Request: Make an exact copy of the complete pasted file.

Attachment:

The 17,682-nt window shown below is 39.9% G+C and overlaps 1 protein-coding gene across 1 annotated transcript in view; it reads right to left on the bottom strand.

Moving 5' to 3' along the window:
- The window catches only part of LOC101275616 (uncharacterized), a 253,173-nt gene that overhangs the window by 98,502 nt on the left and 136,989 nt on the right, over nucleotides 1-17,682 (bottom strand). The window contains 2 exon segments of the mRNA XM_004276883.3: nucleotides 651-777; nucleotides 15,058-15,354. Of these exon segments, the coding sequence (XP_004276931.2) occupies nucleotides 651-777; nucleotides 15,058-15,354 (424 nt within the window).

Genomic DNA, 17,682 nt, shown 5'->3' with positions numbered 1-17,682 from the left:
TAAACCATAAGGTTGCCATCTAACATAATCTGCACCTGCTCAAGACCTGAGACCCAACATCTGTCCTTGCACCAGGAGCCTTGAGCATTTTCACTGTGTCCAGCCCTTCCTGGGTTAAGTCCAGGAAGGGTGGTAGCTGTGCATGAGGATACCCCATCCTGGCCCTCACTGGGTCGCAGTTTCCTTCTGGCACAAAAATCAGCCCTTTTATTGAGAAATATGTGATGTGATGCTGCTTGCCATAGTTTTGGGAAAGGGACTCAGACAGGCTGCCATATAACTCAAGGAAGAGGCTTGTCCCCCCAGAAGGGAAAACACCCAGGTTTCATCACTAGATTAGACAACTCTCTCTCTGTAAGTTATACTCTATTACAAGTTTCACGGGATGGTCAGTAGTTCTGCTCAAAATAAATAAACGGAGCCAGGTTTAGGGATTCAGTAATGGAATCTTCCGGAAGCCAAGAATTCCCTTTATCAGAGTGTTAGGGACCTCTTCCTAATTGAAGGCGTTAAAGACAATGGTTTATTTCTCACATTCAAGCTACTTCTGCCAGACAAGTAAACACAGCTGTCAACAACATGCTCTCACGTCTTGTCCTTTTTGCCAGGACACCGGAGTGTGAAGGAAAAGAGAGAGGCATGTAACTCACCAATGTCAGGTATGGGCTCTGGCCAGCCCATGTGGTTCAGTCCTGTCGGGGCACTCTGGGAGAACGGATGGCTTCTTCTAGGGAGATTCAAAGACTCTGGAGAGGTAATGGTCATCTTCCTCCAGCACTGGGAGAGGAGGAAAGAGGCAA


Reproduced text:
The 17,682-nt window shown below is 39.9% G+C and overlaps 1 protein-coding gene across 1 annotated transcript in view; it reads right to left on the bottom strand.

Moving 5' to 3' along the window:
- The window catches only part of LOC101275616 (uncharacterized), a 253,173-nt gene that overhangs the window by 98,502 nt on the left and 136,989 nt on the right, over nucleotides 1-17,682 (bottom strand). The window contains 2 exon segments of the mRNA XM_004276883.3: nucleotides 651-777; nucleotides 15,058-15,354. Of these exon segments, the coding sequence (XP_004276931.2) occupies nucleotides 651-777; nucleotides 15,058-15,354 (424 nt within the window).

Genomic DNA, 17,682 nt, shown 5'->3' with positions numbered 1-17,682 from the left:
TAAACCATAAGGTTGCCATCTAACATAATCTGCACCTGCTCAAGACCTGAGACCCAACATCTGTCCTTGCACCAGGAGCCTTGAGCATTTTCACTGTGTCCAGCCCTTCCTGGGTTAAGTCCAGGAAGGGTGGTAGCTGTGCATGAGGATACCCCATCCTGGCCCTCACTGGGTCGCAGTTTCCTTCTGGCACAAAAATCAGCCCTTTTATTGAGAAATATGTGATGTGATGCTGCTTGCCATAGTTTTGGGAAAGGGACTCAGACAGGCTGCCATATAACTCAAGGAAGAGGCTTGTCCCCCCAGAAGGGAAAACACCCAGGTTTCATCACTAGATTAGACAACTCTCTCTCTGTAAGTTATACTCTATTACAAGTTTCACGGGATGGTCAGTAGTTCTGCTCAAAATAAATAAACGGAGCCAGGTTTAGGGATTCAGTAATGGAATCTTCCGGAAGCCAAGAATTCCCTTTATCAGAGTGTTAGGGACCTCTTCCTAATTGAAGGCGTTAAAGACAATGGTTTATTTCTCACATTCAAGCTACTTCTGCCAGACAAGTAAACACAGCTGTCAACAACATGCTCTCACGTCTTGTCCTTTTTGCCAGGACACCGGAGTGTGAAGGAAAAGAGAGAGGCATGTAACTCACCAATGTCAGGTATGGGCTCTGGCCAGCCCATGTGGTTCAGTCCTGTCGGGGCACTCTGGGAGAACGGATGGCTTCTTCTAGGGAGATTCAAAGACTCTGGAGAGGTAATGGTCATCTTCCTCCAGCACTGGGAGAGGAGGAAAGAGGCAA